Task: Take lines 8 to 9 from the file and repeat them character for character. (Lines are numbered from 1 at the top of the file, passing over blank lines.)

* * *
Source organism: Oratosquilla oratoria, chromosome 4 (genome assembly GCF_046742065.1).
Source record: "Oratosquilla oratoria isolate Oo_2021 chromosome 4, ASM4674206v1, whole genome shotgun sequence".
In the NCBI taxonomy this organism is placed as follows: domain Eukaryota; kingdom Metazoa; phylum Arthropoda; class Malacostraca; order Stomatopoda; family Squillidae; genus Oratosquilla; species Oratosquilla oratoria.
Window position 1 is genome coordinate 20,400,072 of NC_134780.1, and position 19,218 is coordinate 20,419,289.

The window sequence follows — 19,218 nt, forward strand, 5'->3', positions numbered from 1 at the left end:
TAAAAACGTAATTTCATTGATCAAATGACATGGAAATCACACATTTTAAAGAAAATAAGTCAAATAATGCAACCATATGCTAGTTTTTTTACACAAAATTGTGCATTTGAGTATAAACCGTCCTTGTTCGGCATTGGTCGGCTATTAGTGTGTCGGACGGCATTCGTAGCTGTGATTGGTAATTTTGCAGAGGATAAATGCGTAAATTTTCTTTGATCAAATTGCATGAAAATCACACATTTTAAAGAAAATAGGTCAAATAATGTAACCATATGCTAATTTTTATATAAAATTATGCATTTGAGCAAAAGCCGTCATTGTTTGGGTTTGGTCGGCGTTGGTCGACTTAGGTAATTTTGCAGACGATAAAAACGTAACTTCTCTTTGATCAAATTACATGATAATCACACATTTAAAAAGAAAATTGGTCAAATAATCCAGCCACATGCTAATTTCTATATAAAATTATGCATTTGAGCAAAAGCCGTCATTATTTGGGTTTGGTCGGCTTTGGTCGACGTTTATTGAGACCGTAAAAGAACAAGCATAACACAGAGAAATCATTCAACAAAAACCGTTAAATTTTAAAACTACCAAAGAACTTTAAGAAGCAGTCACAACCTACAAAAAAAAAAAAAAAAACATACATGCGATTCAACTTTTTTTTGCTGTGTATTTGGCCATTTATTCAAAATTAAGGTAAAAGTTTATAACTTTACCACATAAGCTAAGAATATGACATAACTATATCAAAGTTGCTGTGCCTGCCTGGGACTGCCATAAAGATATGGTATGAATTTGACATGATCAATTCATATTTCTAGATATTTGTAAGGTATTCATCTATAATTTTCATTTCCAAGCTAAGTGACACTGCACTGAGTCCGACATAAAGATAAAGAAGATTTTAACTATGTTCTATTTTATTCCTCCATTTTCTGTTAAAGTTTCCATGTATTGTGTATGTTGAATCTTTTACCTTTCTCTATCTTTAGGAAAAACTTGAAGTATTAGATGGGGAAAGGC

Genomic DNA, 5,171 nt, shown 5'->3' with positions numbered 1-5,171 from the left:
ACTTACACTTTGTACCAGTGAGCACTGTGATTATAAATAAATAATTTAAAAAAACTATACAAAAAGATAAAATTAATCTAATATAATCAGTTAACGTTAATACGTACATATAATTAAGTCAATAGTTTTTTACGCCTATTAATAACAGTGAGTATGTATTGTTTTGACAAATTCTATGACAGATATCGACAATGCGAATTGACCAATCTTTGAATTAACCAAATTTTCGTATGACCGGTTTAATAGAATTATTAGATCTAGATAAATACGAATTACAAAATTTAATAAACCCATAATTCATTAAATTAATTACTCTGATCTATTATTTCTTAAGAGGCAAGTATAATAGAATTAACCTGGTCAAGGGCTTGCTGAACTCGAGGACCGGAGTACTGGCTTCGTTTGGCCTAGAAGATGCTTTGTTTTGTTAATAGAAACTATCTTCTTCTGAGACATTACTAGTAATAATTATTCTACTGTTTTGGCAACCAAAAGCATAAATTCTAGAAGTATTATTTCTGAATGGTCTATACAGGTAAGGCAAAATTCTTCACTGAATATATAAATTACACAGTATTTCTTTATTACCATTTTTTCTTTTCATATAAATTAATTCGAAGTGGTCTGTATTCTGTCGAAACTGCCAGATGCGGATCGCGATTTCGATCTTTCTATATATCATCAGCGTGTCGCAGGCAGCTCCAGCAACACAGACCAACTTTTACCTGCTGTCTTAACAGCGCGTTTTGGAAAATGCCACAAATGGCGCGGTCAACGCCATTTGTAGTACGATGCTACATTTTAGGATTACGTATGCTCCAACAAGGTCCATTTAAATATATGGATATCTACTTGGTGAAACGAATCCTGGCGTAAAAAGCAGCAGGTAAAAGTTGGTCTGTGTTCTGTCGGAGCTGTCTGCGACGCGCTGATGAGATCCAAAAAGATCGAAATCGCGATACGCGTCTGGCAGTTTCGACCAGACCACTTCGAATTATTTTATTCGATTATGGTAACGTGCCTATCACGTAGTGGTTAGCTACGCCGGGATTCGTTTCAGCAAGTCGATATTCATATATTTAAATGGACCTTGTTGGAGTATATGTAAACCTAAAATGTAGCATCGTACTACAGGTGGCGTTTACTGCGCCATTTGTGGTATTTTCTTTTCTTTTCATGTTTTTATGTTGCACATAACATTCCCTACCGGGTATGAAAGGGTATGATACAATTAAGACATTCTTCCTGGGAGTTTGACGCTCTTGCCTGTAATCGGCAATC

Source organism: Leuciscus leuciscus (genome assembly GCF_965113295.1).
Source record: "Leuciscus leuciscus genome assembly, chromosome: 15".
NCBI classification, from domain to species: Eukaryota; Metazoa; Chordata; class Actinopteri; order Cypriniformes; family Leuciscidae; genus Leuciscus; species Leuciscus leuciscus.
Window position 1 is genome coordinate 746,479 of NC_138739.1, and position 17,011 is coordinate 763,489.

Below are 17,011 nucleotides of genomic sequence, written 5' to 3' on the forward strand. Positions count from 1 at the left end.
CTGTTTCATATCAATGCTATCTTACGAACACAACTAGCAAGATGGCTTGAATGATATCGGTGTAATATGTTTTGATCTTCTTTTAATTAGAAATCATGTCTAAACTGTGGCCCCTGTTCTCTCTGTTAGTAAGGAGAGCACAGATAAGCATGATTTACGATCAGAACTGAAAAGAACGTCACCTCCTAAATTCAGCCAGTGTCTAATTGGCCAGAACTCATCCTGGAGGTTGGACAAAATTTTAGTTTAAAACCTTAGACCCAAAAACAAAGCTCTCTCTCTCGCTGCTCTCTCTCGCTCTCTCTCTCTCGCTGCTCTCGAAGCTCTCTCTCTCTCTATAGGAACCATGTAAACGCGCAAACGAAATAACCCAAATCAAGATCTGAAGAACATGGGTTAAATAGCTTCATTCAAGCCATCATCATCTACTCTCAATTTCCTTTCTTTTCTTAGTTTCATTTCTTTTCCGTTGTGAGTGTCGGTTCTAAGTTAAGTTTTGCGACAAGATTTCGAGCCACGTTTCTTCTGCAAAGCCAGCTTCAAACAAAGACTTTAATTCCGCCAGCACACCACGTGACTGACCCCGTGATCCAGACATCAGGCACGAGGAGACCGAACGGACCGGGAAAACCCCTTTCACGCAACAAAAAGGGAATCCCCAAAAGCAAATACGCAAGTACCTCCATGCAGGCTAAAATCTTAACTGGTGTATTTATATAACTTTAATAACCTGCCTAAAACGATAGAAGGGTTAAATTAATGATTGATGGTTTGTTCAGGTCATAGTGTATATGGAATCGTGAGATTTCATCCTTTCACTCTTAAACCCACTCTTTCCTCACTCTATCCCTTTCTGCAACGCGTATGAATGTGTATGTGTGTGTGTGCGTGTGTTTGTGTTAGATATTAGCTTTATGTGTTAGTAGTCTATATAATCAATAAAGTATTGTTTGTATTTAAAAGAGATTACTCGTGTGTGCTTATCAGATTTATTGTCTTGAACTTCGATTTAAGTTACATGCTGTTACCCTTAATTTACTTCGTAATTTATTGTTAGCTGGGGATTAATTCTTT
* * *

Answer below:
ACTTACACTTTGTACCAGTGAGCACTGTGATTATAAATAAATAATTTAAAAAAACTATACAAAAAGATAAAATTAATCTAATATAATCAGTTAACGTTAATACGTACATATAATTAAGTCAATAGTTTTTTACGCCTATTAATAACAGTGAGTATGTATTGTTTTGACAAATTCTATGACAGATATCGACAATGCGAATTGACCAATCTTTGAATTAACCAAATTTTCGTATGACCGGTTTAATAGAATTATTAGATCTAGATAAATACGAATTACAAAATTTAATAAACCCATAATTCATTAAATTAATTACTCTGATCTATTATTTCTTAAGAGGCAAGTATAATAGAATTAACCTGGTCAAGGGCTTGCTGAACTCGAGGACCGGAGTACTGGCTTCGTTTGGCCTAGAAGATGCTTTGTTTTGTTAATAGAAACTATCTTCTTCTGAGACATTACTAGTAATAATTATTCTACTGTTTTGGCAACCAAAAGCATAAATTCTAGAAGTATTATTTCTGAATGGTCTATACAGGTAAGGCAAAATTCTTCACTGAATATATAAATTACACAGTATTTCTTTATTACCATTTTTTCTTTTCATATAAATTAATTCGAAGTGGTCTGTATTCTGTCGAAACTGCCAGATGCGGATCGCGATTTCGATCTTTCTATATATCATCAGCGTGTCGCAGGCAGCTCCAGCAACACAGACCAACTTTTACCTGCTGTCTTAACAGCGCGTTTTGGAAAATGCCACAAATGGCGCGGTCAACGCCATTTGTAGTACGATGCTACATTTTAGGATTACGTATGCTCCAACAAGGTCCATTTAAATATATGGATATCTACTTGGTGAAACGAATCCTGGCGTAAAAAGCAGCAGGTAAAAGTTGGTCTGTGTTCTGTCGGAGCTGTCTGCGACGCGCTGATGAGATCCAAAAAGATCGAAATCGCGATACGCGTCTGGCAGTTTCGACCAGACCACTTCGAATTATTTTATTCGATTATGGTAACGTGCCTATCACGTAGTGGTTAGCTACGCCGGGATTCGTTTCAGCAAGTCGATATTCATATATTTAAATGGACCTTGTTGGAGTATATGTAAACCTAAAATGTAGCATCGTACTACAGGTGGCGTTTACTGCGCCATTTGTGGTATTTTCTTTTCTTTTCATGTTTTTATGTTGCACATAACATTCCCTACCGGGTATGAAAGGGTATGATACAATTAAGACATTCTTCCTGGGAGTTTGACGCTCTTGCCTGTAATCGGCAATC

Source organism: Leuciscus leuciscus (genome assembly GCF_965113295.1).